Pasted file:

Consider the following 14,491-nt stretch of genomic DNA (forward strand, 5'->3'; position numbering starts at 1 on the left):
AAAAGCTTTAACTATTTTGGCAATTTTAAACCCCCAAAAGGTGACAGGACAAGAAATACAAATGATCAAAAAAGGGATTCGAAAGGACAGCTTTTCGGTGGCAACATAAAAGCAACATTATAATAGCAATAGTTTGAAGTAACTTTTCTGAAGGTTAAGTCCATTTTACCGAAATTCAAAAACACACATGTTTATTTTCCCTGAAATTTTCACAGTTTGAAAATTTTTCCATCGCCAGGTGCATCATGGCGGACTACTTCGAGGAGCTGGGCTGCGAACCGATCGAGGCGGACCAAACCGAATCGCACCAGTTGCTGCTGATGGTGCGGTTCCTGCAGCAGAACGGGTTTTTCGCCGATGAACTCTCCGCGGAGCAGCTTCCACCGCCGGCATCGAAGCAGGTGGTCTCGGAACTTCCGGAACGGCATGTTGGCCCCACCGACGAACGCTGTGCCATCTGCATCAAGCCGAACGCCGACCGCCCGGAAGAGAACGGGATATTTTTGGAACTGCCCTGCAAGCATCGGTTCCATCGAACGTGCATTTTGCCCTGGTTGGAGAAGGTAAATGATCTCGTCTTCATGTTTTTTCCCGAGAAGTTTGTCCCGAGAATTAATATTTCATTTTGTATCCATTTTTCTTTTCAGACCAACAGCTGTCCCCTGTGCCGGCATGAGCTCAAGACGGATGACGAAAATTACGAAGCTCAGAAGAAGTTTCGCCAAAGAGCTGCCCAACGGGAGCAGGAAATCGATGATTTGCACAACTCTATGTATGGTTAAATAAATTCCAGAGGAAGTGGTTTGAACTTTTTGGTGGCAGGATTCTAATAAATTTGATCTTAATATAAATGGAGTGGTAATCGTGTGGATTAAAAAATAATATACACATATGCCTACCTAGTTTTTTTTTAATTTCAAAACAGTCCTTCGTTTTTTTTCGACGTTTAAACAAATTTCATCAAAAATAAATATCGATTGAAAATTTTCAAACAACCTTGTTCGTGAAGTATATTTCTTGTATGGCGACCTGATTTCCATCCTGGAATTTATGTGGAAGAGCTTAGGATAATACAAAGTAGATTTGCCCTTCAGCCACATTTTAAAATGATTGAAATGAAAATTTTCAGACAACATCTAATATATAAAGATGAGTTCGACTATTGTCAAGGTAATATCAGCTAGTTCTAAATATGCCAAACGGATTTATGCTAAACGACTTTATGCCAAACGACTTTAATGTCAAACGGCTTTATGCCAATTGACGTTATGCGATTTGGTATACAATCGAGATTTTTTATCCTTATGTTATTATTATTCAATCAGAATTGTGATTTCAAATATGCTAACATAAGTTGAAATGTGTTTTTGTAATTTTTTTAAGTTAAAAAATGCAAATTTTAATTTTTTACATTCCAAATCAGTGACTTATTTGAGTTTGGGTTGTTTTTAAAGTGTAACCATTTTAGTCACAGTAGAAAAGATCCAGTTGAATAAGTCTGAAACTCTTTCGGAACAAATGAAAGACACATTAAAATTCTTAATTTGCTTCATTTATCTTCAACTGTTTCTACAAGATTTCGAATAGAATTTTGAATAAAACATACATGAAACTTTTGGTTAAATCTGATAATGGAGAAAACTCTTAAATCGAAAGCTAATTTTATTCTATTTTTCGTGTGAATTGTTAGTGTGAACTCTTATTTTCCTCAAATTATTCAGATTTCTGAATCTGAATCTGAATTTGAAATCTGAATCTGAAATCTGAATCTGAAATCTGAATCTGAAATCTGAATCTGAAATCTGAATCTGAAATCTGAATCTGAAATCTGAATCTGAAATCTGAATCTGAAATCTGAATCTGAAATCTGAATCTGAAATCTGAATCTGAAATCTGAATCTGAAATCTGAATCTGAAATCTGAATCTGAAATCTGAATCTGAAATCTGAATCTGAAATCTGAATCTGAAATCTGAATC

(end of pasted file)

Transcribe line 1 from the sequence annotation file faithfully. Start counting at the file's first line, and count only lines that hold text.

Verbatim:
Consider the following 14,491-nt stretch of genomic DNA (forward strand, 5'->3'; position numbering starts at 1 on the left):